Thursday, April 4, 2013

Cambridge Avenue, London

Practical Gothic

Corrugated iron churches are usually quite small. Often serving small isolated communities or providing temporary accommodation before a more permanent building was erected, they are usually simple and modest – straight walls, rectangular windows, no tower or spire. In the 19th century, you could buy them in kit form from several manufacturers, who would quote a price based on the size of the congregation and deliver all the parts to your local railway station. Refinements, such as pointed Gothic windows and bell turrets, were available at extra cost.

The large corrugated iron church in Kilburn, northwest London, is different. It's elaborate and unusually large for a "tin church". It has a big footprint, gothic windows and doorway, and a substantial tower. Inside, iron columns hold up the roof. That tower even has what looks like the base of a splay-footed spire. This is not your off-the-shelf mission hall or tin chapel, but, I'd guess, a building specially created for the location. Boulton and Paul of Norwich, one of the largest manufacturers of corrugated iron buildings, advertised "Special Designs prepared to suit any situation or requirements". This was no doubt the sort of thing they had in mind.

So what were the situation and requirements? When this church was built in 1863, J L Pearson's magnificent St Augustine's, Kilburn, was being planned nearby, a town church on a grand scale that would be one of the landmarks of the Gothic revival. Like so many corrugated iron churches, the one in Cambridge Avenue was a temporary building, put up, according to my online reading, as a stop-gap building until St Augustine's was ready.

Remarkably, the building has lasted not ten years but 150. Its survival into the 21st century is due at least in part to the Sea Cadets, as it has been a Sea Cadet base – a training ship, indeed – for several decades. Because the church is currently in need of repair, the cadets are occupying another building now while money is raised to do the necessary work. One hopes they succeed, so that this hardworking, practical bit of corrugated iron Gothic can have a new lease of life.

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With thanks to Joe Treasure for telling me about this church and providing the photograph.


Anonymous said...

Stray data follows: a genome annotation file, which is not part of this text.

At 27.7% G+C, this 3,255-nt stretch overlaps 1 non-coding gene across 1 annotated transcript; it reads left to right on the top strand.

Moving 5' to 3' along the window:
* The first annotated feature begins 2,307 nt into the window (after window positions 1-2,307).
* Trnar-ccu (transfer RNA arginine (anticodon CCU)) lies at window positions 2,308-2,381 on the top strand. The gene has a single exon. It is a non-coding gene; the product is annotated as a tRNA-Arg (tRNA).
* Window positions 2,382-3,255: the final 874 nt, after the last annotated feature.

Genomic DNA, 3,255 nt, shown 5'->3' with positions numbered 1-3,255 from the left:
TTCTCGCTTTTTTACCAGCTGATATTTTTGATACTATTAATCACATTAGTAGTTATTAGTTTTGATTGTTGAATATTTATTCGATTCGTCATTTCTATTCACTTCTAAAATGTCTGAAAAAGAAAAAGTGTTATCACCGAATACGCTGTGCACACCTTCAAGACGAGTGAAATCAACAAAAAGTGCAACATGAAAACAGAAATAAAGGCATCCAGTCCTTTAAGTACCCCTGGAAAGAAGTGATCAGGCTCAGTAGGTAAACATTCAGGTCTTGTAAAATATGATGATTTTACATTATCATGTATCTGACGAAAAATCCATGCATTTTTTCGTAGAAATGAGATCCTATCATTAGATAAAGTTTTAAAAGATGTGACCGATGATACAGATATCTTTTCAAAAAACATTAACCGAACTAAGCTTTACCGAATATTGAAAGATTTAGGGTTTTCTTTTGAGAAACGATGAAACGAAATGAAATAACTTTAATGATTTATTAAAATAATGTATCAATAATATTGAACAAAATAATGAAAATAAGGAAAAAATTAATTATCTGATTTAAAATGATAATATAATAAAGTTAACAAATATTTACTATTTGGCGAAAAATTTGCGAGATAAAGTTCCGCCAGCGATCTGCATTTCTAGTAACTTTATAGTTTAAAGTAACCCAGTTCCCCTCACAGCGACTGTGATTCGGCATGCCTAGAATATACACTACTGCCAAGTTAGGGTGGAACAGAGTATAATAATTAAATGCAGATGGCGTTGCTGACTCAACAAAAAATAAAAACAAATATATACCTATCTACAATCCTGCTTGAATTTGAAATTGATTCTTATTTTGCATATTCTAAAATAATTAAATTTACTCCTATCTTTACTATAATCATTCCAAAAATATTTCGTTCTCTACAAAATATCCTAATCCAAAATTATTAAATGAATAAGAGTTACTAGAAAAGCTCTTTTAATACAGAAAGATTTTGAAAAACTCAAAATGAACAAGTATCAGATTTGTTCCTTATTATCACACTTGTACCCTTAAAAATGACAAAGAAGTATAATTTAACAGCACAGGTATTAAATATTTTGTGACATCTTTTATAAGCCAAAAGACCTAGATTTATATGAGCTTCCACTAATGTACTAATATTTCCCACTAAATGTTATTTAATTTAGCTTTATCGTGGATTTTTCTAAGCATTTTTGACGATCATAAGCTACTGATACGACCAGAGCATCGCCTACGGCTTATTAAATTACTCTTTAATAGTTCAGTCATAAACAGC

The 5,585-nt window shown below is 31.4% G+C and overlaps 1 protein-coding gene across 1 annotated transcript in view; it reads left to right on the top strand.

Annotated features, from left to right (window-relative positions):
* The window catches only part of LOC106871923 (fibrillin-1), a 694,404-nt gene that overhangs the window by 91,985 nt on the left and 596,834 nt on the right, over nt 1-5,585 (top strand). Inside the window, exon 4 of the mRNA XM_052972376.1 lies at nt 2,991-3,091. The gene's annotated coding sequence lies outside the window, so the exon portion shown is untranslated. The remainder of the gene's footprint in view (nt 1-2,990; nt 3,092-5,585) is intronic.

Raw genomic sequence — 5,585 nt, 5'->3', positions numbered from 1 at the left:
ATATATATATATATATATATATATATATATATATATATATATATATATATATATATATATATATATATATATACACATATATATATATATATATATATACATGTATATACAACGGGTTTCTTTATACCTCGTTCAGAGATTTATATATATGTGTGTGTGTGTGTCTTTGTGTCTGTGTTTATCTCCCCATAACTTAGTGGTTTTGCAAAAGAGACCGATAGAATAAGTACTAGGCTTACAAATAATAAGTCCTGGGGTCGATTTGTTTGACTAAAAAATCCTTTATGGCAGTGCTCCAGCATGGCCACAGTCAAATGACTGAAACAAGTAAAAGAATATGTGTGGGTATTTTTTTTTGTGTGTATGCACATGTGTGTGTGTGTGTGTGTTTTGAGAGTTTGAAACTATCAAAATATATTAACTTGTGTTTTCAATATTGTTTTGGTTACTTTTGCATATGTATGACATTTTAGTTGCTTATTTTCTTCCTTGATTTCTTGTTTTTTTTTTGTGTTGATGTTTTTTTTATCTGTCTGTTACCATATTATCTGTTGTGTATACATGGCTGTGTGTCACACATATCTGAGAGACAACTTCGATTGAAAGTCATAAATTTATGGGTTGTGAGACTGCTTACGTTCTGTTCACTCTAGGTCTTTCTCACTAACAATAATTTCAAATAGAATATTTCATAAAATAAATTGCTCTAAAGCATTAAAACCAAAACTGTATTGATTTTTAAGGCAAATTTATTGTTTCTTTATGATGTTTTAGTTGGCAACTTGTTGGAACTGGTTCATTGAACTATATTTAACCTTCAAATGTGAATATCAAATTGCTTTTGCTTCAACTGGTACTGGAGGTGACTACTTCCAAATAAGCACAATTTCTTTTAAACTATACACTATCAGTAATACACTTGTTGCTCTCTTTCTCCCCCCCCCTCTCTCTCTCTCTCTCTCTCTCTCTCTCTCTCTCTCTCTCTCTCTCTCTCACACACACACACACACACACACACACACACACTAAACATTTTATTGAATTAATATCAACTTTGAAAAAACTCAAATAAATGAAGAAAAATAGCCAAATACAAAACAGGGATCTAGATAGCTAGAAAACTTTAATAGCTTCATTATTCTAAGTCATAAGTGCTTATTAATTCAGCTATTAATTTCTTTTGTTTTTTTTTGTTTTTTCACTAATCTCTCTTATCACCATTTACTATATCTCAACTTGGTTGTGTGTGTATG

What, may I ask, is a "splay-footed spire"?
Thank you for your answer and your ever full of interest blog.
François-Marc Chaballier

Jack Kirby said...

Not quite so magnificent, but larger than the average corrugated iron church, is what is now the church hall of SS Mary & Ambrose, Edgbaston, Birmingham. Originally erected in nearly Moseley in 1879 as the initial temporary home of the new church of St Agnes. It was relocated in 1885. The scale compared to the neighbouring (and impressive) church can be seen in this photo.

Joseph Biddulph (Publisher) said...

Ah, tin churches! I have long entertained the idea of acquiring one to live in. The one at New Hedges near Tenby, Pembrokeshire, is a treat, and so are the former Norwegian church in Cardiff Bay and its double at the bottom of the hill in Swansea, though these are made of wood. They seem to be quite a speciality in Iceland and in the Nordic countries: even the one at the national shrine at Thingvellir looks as if it arrived in pack form last year! In fact, the oldest surviving building in Reykjavik, a house not a church, is in metal sheets, painted red (in 2001)and dated 1752. My photo of the "Old Town" in Reykjavik has the caption "Old Reykjavik - painted corrugated metal". There is a cafe in Cilfynydd in this town of Pontypridd which is very much in that style and which I have dubbed the Icelandic Cafe. A tin chapel in Fishguard, Pembrokeshire, was until recently in use as a Community Centre, I believe. There is a tin house in the same town - probably at least 100 years old - which my wife and I both thought was just the thing, if we ever got rich enough to retire there. Thanks for one that can actually be dated - long may it thrive! Keep them coming!

Philip Wilkinson said...

François-Marc: I'm not sure how widely recognised the term "splay-footed spire" is, but what I mean is a particular way of designing the lower part of the spire, where it joins the upper part of the tower. If you look at my post here, in the illustration captioned "A Timber, Plaster, and Thatch Village", the church in the background has this kind of spire. Looking at the spire, you can see how four of its eight faces widen at the base, so that the spire can meet the four-sided tower neatly.

Philip Wilkinson said...

Jack: Thank you. I'll look out for this Birmingham church.

Philip Wilkinson said...

Joseph: Thanks for your informative comment. I've never been to Iceland, but was aware that there was quite a bit of corrugated iron there – as indeed there in is in Wales.

Anonymous said...

I see. Thank you.

Stephen Barker said...

Philip, I hope when the sea cadets restore the building they will give it a new coat of paint. Battleship grey looks a bit dull. Navy blue with the window surrounds painted white would look quite good.

Philip Wilkinson said...

Stephen: Agreed. Corrugated iron can look very good when painted in strong colours.

Anonymous said...

There's an excellent small corrugated 'Mission Church' at the 'Chiltern Open Air Museum' - they have the full history and details of the original manufacturers catalogue from which it was purchased.

Philip Wilkinson said...

Anon: Yes, that's a lovely example at the Chiltern Open Air Museum, which I mean to go and see. The open air museum at Avoncroft and the Weald and Downland Museum in Sussex also have good tin churches.

I recently bought a copy of a Victorian catalogue of prefabricated buildings that includes several corrugated iron churches made by Boulton & Paul of Norwich. There were other manufacturers too.